I worked with someone (not a physician, but that doesn’t really matter here) whose title was “assistant director.” He and I quickly recognized that we worked well together: His head brimmed with big visions and ideas, whereas my head brimmed with plans as to how to make those ideas manifest in the actual world. “He’s like a bunch of balloons,” I quipped to a colleague. “He’s got a ton of ideas ...

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To my knowledge, three people who were under my care killed themselves. The first was a young man -- late 20s, maybe? -- who I met while I was a psychiatry intern. He was hospitalized in the psychiatric unit where I had just started my rotation. I did not have the opportunity to get to know him well. Our paths crossed, at most, for two days. He had a diagnosis of ...

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I was asked to present information about mental health to a lay audience. This is both an exciting and daunting task. I imagine it’s like asking someone to talk about fish. There are so many kinds of fish! They live in many habitats! Some of them look more like snakes than fish! There are so many directions to go. I have given a “psychiatry 101” talk to many non-clinical audiences in ...

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The chief complaint was belly pain. He described the pain as both dull and crampy. It came and went, but bothered him the most on the same night of each week. The notes from the primary care doctor show a thoughtful search for the underlying cause. There were comments about activity logs, blood tests, and imaging studies. Months later, it remained a mystery: He still had belly pain. The investigations did ...

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I didn’t know that he and I were on the same train. At the Othello stop, I got out of the last car and walked towards the front of the train. The morning chill seeped through my coat and I slid my hands into my pockets. “Dr. Yang!” The doors of the train were still open, and there he was: A baggy black hoodie was pulled up over his head, but it ...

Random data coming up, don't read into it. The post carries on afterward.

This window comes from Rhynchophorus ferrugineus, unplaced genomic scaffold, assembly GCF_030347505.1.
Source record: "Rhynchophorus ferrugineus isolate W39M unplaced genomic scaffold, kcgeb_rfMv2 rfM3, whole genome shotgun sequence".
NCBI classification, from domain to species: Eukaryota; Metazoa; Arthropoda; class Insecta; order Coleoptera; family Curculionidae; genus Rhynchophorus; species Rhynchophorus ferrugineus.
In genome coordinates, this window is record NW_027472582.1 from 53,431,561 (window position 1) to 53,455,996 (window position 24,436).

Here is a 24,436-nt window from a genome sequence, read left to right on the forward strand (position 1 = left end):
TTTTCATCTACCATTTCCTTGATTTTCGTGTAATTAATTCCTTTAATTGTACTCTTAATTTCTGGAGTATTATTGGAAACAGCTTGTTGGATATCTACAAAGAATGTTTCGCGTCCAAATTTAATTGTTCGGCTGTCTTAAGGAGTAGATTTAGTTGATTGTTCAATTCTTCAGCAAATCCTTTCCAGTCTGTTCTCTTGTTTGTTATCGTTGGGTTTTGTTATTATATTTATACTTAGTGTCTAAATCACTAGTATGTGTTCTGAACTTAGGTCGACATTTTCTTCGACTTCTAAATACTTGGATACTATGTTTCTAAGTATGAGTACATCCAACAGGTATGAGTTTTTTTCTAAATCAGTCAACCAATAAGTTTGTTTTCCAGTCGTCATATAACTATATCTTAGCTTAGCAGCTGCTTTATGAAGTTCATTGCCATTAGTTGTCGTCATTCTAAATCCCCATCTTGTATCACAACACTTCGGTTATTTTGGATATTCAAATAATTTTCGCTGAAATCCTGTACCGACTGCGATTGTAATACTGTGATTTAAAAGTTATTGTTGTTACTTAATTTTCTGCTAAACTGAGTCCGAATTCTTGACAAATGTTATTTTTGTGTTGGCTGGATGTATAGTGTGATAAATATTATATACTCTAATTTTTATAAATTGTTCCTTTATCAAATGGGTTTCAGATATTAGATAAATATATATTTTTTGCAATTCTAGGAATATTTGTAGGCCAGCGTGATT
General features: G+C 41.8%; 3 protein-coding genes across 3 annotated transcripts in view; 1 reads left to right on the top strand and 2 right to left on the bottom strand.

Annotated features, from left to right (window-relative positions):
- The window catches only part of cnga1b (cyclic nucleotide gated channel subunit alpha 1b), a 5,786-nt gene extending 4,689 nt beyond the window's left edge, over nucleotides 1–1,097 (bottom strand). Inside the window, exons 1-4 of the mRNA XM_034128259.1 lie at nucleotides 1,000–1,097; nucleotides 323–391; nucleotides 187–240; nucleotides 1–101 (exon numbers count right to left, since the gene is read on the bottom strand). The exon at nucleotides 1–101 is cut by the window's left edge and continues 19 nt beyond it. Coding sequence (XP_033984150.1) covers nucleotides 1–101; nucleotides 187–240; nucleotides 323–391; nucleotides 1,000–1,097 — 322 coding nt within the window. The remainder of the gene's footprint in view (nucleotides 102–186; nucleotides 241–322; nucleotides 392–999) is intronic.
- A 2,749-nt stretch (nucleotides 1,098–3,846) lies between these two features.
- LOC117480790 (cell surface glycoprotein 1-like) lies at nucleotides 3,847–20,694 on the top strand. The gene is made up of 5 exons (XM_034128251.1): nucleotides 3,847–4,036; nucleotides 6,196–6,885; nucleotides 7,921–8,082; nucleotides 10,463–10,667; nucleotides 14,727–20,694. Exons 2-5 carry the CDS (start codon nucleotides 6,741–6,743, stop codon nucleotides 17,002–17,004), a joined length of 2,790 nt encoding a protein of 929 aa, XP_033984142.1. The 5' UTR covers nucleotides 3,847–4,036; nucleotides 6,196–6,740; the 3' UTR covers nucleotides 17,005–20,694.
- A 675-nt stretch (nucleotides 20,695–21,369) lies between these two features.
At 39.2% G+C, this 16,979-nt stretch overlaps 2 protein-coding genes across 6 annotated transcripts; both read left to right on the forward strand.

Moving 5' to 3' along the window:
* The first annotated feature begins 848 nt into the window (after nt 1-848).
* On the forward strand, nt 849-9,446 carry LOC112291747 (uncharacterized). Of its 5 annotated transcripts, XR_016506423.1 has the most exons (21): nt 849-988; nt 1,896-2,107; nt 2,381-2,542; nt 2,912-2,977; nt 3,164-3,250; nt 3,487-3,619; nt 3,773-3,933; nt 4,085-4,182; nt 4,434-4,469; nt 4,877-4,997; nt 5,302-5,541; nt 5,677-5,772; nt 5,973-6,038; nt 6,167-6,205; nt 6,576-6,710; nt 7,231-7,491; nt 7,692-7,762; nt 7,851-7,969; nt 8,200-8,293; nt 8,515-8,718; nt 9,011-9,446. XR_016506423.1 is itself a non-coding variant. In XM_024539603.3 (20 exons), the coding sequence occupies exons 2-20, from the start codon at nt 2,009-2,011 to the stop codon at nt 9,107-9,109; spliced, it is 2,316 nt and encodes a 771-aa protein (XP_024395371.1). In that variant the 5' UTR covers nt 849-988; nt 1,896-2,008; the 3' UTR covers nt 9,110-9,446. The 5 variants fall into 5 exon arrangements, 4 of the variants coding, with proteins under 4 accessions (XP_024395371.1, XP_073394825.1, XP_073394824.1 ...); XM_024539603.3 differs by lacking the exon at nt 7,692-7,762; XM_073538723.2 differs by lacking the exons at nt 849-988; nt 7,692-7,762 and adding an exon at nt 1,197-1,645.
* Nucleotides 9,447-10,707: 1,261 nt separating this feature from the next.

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The nights from that time run together in my memory: The cuffs of my scrub pants getting caught on the heels of my clogs because my pants were sagging; stuffing dry graham crackers I stole from the nursing stations into my mouth at 4 a.m. to stay awake while writing notes; what seemed like my pager buzzing against my hip every five minutes; feeling the enormous specter of unending work ...

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I don’t miss making the phone calls in the middle of the night. “Hi, this is Dr. Yang calling from the psychiatric emergency service. May I speak to Mr. or Mrs. Doe?” “Yeah, this is Mr. Doe,” he’d reply, his voice thick and slow with sleep. “I’m sorry to call so late. Your son is here at the hospital.” Take a breath and slow down for the next part. “He’s alive and doing OK at ...

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“Oh, you’re a psychiatrist? I hope you won’t analyze me!” I never know what people actually mean when they say that upon learning that I work as a psychiatrist. I think they’re saying, “I hope you’re not going to spend our time together trying to discern my flaws.” Nobody wants people to seek out, highlight, and exploit their vulnerabilities and faults, so I can understand that. Of course, that’s not what psychiatrists do. Anyway, ...

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"Expressers significantly underestimated how surprised recipients would be about why expressers were grateful, overestimated how awkward recipients would feel, and underestimated how positive recipients would feel." – Undervaluing Gratitude: Expressers Misunderstand the Consequences of Showing Appreciation The past 30 days have been unusual because of the number of professional gestures of gratitude I’ve received:

  • I received a clinical faculty award from psychiatry residents for my teaching efforts.
  • An hospital administrator ...

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I still feel a little anxiety whenever I ask someone about suicide. I have no fear when asking The Question -- “Have you been thinking about killing yourself?” -- but sometimes I find that I’m not breathing while I await the answer. What if this person says “yes”? This anxiety persists even though it’s literally part of my job to ask this question. Despite having asked this question thousands of times, I still ...